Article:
In preparation , I printed off one of my favourite photos of the two of us, taken in 2015 at Algorfa’s patronal festival. On the evening before the service, I was given a poem by Spirit which Graeme read out, as well as another poem that I feel was suggested to him, as it addressed a concern with bothered Tony quite a bit.

The poem Graeme of West Country Funeral Services

When he was well, Tony liked to be busy, pottering in his shed or the garden, making things, problem solving, you name it. He’s not the type to sit on a cloud with a harp all day, and I felt him around me at the weekend, rather agitated. He asked me what he was supposed to do now, and I explained that time was for us on Earth, it didn’t apply to him now, and he would never be bored, only happy and healthy.

One of the lines in the other poem – His Journey’s Just Begun – speaks of the other side of life as a place ‘Where there are no days or years.’ There is no such thing as coincidence in the Universe – Graeme chose that poem because Tony needed to hear that message.

The energy in the chapel was amazing, full of warmth and love. And when I told Graeme I wanted Tony’s favourite song played, there was some laughter too. The song doesn’t appear on any list of Most Popular Funeral Songs, and it’s not surprising really, given the back story.

Back in the late 1960’s, Tony went on a lads’ night out with his local social club. The highlight of the show was a stripper, dressed in full Welsh national costume. At the end of her spot, all she was wearing was the iconic tall hat and a smile! Every time Tony heard the song she performed to, he smiled, thinking of where he first heard it. It was the 1968 hit by O. C. Smith, The Son of Hickory Holler’s Tramp, and although it was a solemn occasion, we both had to smile.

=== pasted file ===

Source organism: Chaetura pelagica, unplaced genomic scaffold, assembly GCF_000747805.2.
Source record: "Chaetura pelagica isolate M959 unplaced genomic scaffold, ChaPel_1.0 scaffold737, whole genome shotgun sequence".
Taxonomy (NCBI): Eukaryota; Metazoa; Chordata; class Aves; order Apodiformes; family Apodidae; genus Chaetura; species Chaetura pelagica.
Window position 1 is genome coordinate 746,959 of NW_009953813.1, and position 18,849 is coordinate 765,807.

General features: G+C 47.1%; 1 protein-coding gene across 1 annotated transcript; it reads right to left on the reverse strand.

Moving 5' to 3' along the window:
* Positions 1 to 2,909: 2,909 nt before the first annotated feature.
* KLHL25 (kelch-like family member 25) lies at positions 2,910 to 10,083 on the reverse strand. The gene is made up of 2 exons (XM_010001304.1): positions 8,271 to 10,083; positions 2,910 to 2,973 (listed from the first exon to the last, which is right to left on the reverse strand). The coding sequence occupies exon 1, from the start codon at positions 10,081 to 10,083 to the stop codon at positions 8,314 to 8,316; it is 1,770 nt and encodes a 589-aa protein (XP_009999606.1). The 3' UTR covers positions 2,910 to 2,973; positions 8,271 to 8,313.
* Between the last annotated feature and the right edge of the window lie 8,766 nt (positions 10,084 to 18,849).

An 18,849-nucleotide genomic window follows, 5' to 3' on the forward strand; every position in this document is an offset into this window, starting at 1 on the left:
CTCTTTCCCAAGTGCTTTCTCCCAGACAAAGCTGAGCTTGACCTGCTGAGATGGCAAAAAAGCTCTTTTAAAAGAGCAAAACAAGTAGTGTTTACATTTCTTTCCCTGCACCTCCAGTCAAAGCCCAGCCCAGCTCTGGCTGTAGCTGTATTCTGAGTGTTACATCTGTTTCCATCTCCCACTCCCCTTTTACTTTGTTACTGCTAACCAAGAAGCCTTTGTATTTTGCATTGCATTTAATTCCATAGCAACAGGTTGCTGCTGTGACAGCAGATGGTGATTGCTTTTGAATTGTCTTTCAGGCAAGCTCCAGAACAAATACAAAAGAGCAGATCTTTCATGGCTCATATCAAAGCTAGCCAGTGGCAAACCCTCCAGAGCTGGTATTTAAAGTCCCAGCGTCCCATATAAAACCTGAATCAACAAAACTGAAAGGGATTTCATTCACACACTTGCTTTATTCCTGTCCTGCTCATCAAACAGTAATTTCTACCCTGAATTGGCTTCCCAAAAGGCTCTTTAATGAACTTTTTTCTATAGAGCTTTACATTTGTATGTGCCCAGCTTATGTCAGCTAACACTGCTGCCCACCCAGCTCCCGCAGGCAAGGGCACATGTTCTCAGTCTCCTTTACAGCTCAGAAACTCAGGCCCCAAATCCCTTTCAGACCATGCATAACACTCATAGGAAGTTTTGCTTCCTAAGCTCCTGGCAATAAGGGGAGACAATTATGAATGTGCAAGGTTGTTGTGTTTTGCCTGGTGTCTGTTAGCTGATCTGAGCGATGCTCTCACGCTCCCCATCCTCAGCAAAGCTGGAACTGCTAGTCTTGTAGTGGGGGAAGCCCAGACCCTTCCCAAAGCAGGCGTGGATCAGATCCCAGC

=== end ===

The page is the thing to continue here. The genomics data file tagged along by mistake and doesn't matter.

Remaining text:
So, it was nothing like a funeral service, but it was everything I needed for my personal farewell to someone who was part of my life for almost half of it. We made some wonderful memories together which will always be with me, and we had a memorable ‘hasta luego.’ too. I am at peace, Tony is at peace, we have both learned valuable Earthly lessons, and we can both move on, on both sides of life.

I am content, and so is Tony. Goodnight sweetheart, and I am so pleased that sleep has banished sorrow for both of us.

A tale of two Easters …

My fabulous family – I miss them so much, but we’ve made some great memories, and we will again.

So, once more Easter is here. And just like last year the Gods – or rather the sun – has smiled on us. That’s about the only similarity though. Like many people, all over the world, it’s a very solitary Easter for most of us. The message from religious leaders, and the Queen (God bless her) is that Easter is a time of hope. After darkness comes light, after death comes rebirth, after the barrenness of winter comes the fertility of spring.

Never before has this message been one we can connect with on so many levels, across all faiths, and belief systems. Ironically, at a time all the churches and other religious meeting places are closed due to the lock-down, there are probably more people fixing on the spiritual meaning of Easter this year than ever before.

Personally, the commercial aspects of Easter have never really appealed to me. It was always a time for the family to get together, and when I was a child, that was usually at my paternal grandmother’s caravan in Blackpool. Once I had my own family, we always made sure there was time spent with other family members, and that trend has pretty much continued through my life.

With Harrison at his Christening – Easter Sunday 2015

Five years ago, my middle grandson was christened on Easter Sunday, because he was fast outgrowing the family christening gown. Again, it was a lovely family weekend. So many precious Easter memories of good times with the family!

In Spain, although I was a long way from the family, we always spent time with friends and supported one of the local fund raising events. Last year, I was in England for Easter, due to family circumstances, and it coincided with one of the best Easters ever, weather wise.